Everything Shellie said I definitely agree with, that is how I manage too... do an activity have a break... until I feel ready again. Really listen to your body that is the key. You will learn to see the warning signs ... for me they are lightheadedness, nausea, increased numbness, sudden increased pain, cramping of body part or parts, color change in skin of legs or arms (I have full body so this might happen differently for you or not at all not sure), cold sweats, shaking;tremoring, stumbling, and sometimes headaches. Now sometimes it can all happen at once if I have really gone overboard and when it does I know I had better rest most of the rest of the day or at least for quite awhile or I can assure myself a flare up and bed for a few days to a few weeks depending on what set it off. Exercising is tricky that way and that was what I meant in my other post about taking it real slow. It is hard and I went through something similiar when I was newly diagnosed. I was an advid biker and loved to bike for a few hours in my area four to five times a week. I was doing it to get in shape and because I really enjoyed the natural high I would get from exercising. I miss it so much and had to give it up seven years ago. I just couldn't keep the level of activity I had grown used to back then. My brain wanted it, craved it, still does, but my body just couldn't handle all that exercise and the continued stimulation to my nervous system. Just like Shellie said, RSD does affect your blood vessels like that, your bones, and muscles too. You have to be careful that you aren't to hard on your body or it will pay you back and make you miserable, but don't lose hope it doesn't mean you can't exercise. You can just do it in smaller doses and if that doesn't work then switch your workout to exercises that are more RSD friendly. Water exercise is an exellent way for us to exercise if you have access to an indoor pool or can find a way to get access to one. That is the main exercise my RSD doctor and pain management doctor have recommended even when I was real sick with full body RSD. Almost anyone can do isometric exercise too, and I think you mentioned in your other post about possibly checking into Tai Chi. I would give it a try and see what happens. It is a slower movement and balancing type exercise and I've heard you can get just as good a workout body wise as aerobics yet it is gentle on your body which is why it is perfect for anyone with physical challenges. I have a feeling that if you are doing jumping, running, or any kind of jarring motion in your work outs that this is what is putting you in bed or making your pain levels to go up. RSD causes the nerves to misfire and become extremely overexcited and there is swelling involved as well, so if you add any kind of jolt to that or vibration(which is why so many of us get sick from the car or other vibrations) it just excites the nerves to an even higher level which causes more misfiring which in the end sends signals to our brain to feel excruciating pain. The more excited the nerves get the more nerve ganglias form(that's the nerves that are sending out the pain message) and more signals are sent to other nerve fibers in other areas and this is how RSD is spread. That is why if we push ourselves to hard into flare(when you are in so much pain you are forced into inactivity)after flare it can cause your RSD to spread and even to other areas than where your initial injury is. If we don't recieve treatment for our RSD and messages are sent over and over day in and day out the same thing can happen to some of us(RSD spreading) not everyone though because we are each individuals. That is why some spread fast, some slow, some go into remission some not it just depends on you and how early you are diagnosed and how agressively they treat the RSD. With RSD the sooner is better and being diagnosed during the first 6 months - 1 year gives the best prognosis yet it doesn't mean if you are diagnosed after that you won't go into remission. It can still happen with the right doctors and the treatments that are needed, and proper care if your body decides to cooperate lol. Whenever you injure yourself you can have a flare up or spread of your RSD or both. Having blood drawn also can cause flare ups and spread of RSD as well that is why it is important that they try to get the vein in the least amount of pokes and if they can without moving the needle around in there once they are in which breaks blood vessels and causes me a flare up everytime. I really don't think it is just the elavil at work here unfortunately I wish it was. Well I figure the known is less scary when you come down to it and if you don't look at it like I did at first you will be just fine. I used to feel like a ticking time bomb as I found out more and more I was just waiting for the explosion and in hindsight I can tell you the only explosions are when they are leveling buildings and the fourth of July but we are all going to watch them as a spectator not be the source of one.I would love to hear how you deal with exercising and RSD. Walking is the number one greatest way for us to get some exercise yet not hurt ourselves, but don't forget please take those breaks when needed and bring some water. Has anyone else noticed they drink more now than before they were diagnosed? I like to drink water alot and I'm sure alot of my meds could have a hand in this. I figure it can only help my kidneys flush through all those medications going through them everyday! Take care and talk to you all soon! I would love to hear your comments or experiences with exercise and RSD you just add them to this post.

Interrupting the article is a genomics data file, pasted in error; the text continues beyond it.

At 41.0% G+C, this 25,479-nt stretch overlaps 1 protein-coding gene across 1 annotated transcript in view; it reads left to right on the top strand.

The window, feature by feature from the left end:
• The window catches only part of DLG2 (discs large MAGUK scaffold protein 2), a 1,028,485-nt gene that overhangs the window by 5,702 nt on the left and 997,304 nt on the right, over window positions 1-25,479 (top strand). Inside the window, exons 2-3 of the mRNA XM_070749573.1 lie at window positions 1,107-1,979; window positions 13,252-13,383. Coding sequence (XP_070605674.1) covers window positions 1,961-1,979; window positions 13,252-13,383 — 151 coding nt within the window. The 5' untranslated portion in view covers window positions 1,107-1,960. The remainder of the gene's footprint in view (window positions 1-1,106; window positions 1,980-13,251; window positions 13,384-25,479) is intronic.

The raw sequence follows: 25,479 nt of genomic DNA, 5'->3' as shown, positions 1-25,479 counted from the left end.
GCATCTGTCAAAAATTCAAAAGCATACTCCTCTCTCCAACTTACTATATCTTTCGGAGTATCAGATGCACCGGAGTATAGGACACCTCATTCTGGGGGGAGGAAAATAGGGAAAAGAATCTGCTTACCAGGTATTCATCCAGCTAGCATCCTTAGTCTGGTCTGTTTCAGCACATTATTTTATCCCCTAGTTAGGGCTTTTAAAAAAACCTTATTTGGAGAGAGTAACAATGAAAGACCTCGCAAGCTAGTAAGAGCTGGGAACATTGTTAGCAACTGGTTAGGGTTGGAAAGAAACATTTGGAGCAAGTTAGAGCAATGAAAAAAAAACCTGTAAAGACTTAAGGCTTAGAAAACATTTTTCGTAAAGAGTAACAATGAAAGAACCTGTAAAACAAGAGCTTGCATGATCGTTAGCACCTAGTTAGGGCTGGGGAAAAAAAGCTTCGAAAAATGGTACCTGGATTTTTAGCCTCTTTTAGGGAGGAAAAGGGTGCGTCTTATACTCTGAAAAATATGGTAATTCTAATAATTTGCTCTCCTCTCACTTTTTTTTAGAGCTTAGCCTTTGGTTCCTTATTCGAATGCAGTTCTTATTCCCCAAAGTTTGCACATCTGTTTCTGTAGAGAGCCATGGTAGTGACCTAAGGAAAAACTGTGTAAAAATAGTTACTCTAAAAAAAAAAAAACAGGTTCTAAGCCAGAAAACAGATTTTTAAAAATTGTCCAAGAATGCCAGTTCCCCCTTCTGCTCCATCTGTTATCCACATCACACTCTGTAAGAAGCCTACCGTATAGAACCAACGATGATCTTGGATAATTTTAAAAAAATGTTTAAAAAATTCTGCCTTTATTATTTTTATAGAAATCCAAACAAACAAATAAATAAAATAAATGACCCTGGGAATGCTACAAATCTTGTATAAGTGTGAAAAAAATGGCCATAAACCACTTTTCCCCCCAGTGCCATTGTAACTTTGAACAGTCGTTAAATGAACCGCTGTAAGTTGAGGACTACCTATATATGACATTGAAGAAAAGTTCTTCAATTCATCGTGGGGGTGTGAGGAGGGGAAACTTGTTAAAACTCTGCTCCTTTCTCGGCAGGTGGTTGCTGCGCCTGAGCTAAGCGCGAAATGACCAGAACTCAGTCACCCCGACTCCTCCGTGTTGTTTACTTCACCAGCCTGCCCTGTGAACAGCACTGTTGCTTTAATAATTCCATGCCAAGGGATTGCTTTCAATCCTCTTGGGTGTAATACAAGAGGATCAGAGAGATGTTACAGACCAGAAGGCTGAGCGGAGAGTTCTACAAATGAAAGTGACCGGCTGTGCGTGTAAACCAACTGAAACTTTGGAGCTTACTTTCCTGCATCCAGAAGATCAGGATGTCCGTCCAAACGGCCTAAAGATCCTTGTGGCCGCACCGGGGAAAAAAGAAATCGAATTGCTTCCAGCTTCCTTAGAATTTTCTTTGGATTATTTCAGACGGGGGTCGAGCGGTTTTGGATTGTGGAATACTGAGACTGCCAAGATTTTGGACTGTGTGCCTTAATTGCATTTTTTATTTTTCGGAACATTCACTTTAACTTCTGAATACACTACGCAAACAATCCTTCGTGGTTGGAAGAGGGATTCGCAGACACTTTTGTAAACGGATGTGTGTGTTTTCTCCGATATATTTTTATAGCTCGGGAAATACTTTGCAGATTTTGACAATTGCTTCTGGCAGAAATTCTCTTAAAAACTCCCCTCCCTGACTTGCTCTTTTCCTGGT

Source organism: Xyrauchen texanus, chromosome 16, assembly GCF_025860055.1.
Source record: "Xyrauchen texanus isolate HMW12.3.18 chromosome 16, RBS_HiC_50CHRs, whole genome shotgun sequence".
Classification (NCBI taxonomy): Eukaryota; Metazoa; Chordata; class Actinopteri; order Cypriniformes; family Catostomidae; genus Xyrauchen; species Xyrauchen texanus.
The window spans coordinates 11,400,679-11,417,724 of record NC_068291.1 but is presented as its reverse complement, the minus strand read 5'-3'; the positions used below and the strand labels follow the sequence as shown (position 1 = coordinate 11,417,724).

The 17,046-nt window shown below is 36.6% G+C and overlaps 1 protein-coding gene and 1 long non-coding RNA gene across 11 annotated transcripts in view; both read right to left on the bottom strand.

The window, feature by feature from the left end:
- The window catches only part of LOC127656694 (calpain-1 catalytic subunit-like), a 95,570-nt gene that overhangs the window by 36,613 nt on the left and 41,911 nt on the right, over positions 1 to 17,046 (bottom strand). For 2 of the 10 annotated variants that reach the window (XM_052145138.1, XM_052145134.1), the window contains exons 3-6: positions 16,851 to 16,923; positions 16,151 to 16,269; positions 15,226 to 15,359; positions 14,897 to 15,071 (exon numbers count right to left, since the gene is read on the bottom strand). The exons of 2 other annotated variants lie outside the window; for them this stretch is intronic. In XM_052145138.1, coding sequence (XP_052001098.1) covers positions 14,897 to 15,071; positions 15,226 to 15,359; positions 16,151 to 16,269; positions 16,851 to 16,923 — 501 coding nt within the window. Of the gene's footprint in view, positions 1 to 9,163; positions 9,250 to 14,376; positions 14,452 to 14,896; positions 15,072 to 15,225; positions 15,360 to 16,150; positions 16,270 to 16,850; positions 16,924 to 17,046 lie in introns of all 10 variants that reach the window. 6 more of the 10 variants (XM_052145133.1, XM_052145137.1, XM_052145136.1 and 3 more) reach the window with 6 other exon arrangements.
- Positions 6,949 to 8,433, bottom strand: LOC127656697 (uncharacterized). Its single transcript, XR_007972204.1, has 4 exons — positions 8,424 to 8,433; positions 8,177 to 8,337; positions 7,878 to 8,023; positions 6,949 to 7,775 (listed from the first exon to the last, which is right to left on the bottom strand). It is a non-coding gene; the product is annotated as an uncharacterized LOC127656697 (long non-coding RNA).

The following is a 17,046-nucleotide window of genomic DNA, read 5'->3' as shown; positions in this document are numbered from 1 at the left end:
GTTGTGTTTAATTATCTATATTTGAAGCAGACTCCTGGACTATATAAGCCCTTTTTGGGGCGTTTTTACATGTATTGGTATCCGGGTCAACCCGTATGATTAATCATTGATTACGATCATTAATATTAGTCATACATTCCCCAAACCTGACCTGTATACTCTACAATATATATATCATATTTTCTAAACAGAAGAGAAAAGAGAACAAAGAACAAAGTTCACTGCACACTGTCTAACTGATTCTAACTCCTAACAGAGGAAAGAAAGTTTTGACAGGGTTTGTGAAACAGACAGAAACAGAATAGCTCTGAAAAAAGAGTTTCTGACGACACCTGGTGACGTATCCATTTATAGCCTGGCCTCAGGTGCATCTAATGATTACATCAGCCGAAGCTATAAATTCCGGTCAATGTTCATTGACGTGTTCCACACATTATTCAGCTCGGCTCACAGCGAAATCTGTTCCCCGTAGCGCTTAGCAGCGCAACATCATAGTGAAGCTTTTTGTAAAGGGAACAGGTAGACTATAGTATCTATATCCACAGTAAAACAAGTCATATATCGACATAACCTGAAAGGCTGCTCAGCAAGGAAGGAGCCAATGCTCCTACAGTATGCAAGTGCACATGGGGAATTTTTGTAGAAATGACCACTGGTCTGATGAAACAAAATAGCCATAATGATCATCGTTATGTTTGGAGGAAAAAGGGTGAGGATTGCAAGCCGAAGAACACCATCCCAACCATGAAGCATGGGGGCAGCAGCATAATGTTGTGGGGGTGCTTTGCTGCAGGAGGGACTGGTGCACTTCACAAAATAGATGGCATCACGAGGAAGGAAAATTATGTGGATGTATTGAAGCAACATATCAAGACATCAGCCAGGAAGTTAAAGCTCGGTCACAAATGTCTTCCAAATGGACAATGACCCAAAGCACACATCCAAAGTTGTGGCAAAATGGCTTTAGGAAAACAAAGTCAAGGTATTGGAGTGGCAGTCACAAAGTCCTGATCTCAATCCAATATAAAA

Love,
Robyn




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From: glendapullum Sent: 2/13/2008 10:52 AM
As most of you all know I got my scs in july of 05 and my goal was to be toatally off meds and get back to a real life once again .When I went for my 6week check up on the scs I asked my doc what I could do and what I couldn't do .the only thing he told me he didn't want me doing was swimming or anything that would stretch out my leads .Bike riding ,working out as I felt comfortable ,power walking I could do . well I tried to play volley ball and I paid dearly for it but I have worked out at Curves for Women its a 30 min workout that I was doing 3 x a week I loved it there is one only 1 machine I can't do so I just move on to the next .I missed most of last yr doing it due to being with my mom when she was so sick but while I was at my moms I power walked 5 miles every night when the hospice nurse would come and stay with her .That was my stress relief .I have continued doing this weather permiting and love it I'm looking for a recumbent exercise bike to put down in the basement for bad weather days .In the summer I ride my bike alot . I feel very strongly that we need to keep moving I know there are days we can't tho .
hugs
glenda